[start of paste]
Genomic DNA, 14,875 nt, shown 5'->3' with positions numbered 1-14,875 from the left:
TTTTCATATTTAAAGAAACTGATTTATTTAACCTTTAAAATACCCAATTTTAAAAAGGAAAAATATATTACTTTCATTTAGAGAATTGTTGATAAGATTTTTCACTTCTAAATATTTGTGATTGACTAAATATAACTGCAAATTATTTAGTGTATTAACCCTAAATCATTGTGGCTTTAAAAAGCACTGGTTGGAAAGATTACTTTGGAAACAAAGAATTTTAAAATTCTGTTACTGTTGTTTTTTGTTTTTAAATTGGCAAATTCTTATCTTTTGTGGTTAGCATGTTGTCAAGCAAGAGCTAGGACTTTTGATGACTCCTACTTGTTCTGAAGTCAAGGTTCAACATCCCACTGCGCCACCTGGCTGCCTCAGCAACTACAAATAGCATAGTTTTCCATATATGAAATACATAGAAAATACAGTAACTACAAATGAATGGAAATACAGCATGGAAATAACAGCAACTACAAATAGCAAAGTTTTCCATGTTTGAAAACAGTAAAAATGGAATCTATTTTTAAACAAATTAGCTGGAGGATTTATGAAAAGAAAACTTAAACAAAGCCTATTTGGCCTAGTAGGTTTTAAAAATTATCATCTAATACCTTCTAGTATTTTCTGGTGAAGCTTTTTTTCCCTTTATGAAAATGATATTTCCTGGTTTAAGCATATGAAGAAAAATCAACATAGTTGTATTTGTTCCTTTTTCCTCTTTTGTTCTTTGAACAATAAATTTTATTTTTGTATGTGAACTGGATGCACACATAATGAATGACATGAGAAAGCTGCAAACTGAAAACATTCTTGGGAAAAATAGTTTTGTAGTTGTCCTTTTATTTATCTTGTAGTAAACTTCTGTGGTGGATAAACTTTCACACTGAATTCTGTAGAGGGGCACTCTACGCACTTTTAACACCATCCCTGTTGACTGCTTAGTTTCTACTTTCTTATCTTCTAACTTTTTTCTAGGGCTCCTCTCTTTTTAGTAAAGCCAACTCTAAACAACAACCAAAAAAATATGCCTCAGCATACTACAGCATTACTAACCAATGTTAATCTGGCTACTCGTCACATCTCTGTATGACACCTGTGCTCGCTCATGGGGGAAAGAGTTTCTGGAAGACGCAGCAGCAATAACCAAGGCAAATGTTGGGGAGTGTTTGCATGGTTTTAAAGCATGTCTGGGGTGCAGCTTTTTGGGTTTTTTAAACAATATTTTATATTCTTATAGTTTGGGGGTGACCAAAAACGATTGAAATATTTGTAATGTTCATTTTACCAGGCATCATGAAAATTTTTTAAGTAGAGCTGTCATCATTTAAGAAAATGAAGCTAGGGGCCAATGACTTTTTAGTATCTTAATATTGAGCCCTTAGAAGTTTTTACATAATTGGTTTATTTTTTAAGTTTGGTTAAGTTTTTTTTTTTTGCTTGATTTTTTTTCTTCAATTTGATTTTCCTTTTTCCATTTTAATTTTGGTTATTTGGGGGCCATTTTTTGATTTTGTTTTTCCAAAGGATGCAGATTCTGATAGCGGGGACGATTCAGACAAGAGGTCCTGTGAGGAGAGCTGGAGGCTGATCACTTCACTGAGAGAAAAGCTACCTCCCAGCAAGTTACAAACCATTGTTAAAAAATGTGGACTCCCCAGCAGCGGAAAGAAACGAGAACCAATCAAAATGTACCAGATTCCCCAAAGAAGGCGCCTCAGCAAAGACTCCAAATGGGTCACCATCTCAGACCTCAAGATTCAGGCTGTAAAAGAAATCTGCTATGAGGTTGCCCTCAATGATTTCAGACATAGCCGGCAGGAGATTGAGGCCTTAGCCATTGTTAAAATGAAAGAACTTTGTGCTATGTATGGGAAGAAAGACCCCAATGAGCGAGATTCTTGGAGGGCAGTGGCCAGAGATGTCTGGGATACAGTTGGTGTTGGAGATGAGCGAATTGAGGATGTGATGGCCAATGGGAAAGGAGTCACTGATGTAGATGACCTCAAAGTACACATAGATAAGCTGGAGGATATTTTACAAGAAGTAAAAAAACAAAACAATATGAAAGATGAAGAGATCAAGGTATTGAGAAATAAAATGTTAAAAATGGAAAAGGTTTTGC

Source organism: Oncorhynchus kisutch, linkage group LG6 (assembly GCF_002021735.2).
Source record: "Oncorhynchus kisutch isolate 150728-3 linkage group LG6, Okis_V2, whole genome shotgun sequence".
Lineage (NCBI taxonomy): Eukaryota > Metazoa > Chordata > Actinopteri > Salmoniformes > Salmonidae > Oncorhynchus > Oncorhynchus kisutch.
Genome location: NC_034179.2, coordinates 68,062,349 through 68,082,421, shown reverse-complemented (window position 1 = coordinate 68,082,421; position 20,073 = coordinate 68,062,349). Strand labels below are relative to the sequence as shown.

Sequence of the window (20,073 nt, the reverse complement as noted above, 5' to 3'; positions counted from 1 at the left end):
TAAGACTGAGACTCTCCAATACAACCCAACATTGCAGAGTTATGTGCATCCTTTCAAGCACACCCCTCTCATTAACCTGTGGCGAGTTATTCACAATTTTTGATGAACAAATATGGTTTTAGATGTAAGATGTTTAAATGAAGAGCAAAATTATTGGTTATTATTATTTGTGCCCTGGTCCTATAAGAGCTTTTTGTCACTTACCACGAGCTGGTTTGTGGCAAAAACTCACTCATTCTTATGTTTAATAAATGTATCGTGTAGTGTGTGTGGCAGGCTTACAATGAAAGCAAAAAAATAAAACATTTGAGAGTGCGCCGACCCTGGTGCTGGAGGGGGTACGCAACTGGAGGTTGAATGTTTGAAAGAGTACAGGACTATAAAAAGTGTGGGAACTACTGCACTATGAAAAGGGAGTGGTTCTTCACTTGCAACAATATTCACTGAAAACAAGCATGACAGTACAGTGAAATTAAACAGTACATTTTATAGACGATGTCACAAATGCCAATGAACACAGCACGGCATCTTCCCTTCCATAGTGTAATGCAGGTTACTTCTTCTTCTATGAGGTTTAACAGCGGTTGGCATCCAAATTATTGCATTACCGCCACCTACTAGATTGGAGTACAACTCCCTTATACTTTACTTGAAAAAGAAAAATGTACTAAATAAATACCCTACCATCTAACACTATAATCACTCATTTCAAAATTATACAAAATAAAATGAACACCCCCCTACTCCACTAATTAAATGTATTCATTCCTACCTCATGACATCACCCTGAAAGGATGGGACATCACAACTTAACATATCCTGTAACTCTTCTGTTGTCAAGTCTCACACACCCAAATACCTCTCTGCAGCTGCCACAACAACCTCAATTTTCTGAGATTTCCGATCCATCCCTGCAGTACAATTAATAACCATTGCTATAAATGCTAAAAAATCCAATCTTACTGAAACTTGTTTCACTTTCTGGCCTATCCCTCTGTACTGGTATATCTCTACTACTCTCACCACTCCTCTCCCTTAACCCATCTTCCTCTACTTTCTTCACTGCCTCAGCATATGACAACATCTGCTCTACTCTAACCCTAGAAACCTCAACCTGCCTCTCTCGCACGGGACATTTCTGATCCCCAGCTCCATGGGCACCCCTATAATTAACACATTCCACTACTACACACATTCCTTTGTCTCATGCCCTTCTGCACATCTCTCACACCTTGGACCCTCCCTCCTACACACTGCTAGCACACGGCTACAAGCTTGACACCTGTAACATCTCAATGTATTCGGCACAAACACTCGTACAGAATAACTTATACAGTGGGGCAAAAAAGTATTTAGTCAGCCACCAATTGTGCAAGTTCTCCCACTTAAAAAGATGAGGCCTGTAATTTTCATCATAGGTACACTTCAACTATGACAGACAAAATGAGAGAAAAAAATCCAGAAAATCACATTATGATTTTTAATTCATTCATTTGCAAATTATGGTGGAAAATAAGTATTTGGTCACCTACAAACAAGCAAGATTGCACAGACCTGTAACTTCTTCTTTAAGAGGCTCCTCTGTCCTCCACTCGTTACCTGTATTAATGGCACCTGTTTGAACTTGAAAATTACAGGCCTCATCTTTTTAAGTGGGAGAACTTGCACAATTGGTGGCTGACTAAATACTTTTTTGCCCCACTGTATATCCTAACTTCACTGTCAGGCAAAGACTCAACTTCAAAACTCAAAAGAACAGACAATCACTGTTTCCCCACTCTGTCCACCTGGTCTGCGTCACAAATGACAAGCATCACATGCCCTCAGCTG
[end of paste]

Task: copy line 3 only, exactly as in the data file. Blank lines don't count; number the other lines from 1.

Source organism: Oncorhynchus kisutch, linkage group LG6 (assembly GCF_002021735.2).